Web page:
What Are My Rights in Divorce

by | Jan 27, 2021 | Divorce

What are my rights in divorce is a question I heard recently from a client. This is a difficult question to answer because divorce law spans a wide range of topics and issues.


Our Judges are taught to address divorce cases by following an acronym. The acronym is P.E.A.C.E. and is broken out as follows:

P = Parenting E = Equitable Distribution A = Alimony C = Child Support E = Everything Else

So, answering the question “what are my rights in divorce” will depend upon which topic or issue you want to focus on.

For example, if you ask “what are my rights in divorce regarding parenting,” the answer becomes much easier to identify.


According to our Florida Statutes or laws on parenting, you have at least a few rights here. One right is to “frequent and continuing contact” with your minor child. This means that you have the right to see your child frequently and ongoing into the future. You also have the right to frequent and ongoing communication with your child.

This also means that the other parent cannot refuse to let you communicate with or see your child. Of course, with most things, there are exceptions. If one of you can prove that the other parent is a danger to your child or that visitation with your child would cause the child harm, then the other parent’s physical time with your child may need to be supervised.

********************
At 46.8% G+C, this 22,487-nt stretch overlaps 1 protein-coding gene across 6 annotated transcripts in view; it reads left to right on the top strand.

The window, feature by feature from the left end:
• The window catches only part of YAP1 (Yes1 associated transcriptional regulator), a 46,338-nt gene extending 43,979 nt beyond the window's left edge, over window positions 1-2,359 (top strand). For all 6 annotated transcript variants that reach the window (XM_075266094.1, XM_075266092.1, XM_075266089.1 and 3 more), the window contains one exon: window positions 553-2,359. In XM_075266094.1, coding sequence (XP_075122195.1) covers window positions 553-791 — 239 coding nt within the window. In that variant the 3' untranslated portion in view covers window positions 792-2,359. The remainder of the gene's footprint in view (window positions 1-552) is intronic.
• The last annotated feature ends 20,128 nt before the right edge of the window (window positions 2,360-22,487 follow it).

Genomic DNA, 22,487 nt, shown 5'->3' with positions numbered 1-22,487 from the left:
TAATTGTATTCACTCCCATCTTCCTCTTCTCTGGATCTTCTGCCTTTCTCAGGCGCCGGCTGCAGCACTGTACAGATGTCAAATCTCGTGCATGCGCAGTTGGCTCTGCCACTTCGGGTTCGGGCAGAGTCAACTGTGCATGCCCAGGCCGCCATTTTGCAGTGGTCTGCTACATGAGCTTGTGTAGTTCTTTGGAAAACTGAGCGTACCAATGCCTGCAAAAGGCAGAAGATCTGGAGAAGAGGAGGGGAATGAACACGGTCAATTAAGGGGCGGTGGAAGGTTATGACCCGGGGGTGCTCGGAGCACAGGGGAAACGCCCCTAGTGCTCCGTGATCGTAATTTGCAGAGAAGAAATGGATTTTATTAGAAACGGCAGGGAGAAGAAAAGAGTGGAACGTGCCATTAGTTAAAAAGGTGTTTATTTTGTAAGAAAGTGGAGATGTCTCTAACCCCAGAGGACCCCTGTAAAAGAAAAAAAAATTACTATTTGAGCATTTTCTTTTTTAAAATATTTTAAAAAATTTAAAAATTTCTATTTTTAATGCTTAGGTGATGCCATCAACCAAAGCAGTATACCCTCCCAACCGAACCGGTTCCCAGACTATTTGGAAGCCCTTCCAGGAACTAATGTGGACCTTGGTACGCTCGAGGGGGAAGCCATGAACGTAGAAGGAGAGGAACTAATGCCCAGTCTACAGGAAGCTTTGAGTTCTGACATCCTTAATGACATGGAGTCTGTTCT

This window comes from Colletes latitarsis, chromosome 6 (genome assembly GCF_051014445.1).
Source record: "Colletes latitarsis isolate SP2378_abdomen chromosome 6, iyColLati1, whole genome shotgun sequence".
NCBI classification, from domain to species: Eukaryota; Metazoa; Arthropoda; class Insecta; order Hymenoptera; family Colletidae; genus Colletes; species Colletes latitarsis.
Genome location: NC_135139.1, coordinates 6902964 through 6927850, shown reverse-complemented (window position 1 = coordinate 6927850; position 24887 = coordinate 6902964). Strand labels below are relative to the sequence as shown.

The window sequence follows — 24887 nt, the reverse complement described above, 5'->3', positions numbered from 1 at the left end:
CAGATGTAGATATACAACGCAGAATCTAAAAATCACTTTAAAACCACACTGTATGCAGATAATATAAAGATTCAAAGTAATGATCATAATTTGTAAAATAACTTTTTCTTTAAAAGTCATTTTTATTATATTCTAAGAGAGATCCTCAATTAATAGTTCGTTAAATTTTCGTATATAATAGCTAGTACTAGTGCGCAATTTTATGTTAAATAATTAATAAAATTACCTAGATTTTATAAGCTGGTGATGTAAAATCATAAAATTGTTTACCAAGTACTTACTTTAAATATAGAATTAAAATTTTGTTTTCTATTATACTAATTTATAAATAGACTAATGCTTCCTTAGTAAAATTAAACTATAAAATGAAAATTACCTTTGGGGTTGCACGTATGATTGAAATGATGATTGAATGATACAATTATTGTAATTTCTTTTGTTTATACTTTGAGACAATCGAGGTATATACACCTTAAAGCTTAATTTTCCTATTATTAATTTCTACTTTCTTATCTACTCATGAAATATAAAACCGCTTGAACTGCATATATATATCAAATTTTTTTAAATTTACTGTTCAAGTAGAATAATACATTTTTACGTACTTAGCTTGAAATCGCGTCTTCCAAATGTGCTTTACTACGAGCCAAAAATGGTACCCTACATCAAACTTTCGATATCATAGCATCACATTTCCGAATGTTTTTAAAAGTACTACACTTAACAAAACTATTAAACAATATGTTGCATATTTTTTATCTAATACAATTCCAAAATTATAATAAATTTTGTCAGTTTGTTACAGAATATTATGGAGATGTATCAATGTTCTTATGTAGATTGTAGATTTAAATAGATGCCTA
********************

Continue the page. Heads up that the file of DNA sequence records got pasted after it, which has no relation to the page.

However, our Courts will still find a way for the other parent to have frequent and continuous contact. While it may be supervised, the other parent can still have frequent and continuous contact.

Our Courts have not gone so far as to determine how much time equals frequent. Some Judges seem to almost always award a Father every other weekend plus one night during the week visitation. Is this frequent? Maybe…maybe not.


As a parent with legal rights to your child, you also have a right to “share in the rights and responsibilities, and joys, of childrearing.”

This statutory language or language of our laws is one of the reasons the default custody or parenting arrangement in Florida is Shared Parental Responsibility. This means that you and the other parent will communicate and coordinate in making major decisions for your child. For example, decisions related to health and education.

Florida law clearly states that Shared Parental Responsibility shall be the default parenting arrangement unless Shared Parental Responsibility would result in harm to the child.

Some of my clients are determined to try to get sole custody or Sole Parenting Responsibility. Yet, most of them don’t have enough facts, proof, or evidence that sharing parental responsibility for their child would be detrimental or harmful to their child.


Having access to your child’s records and information, including, and not limited to medical, dental, and school records, is an important parental right.

The other parent cannot legally prevent you from getting information about your child when it comes to things like medical, dental, and school records.

In addition, you have the right to in-person communication with medical, dental, and education providers. So, the other parent cannot prohibit you from attending things like school functions or parent-teacher conferences.


You also have the right to not be denied shared custody and visitation solely because you are or are believed to be infected with HIV. This is important since HIV statistics show there are approximately 1.2 million people in the U.S. living with HIV today.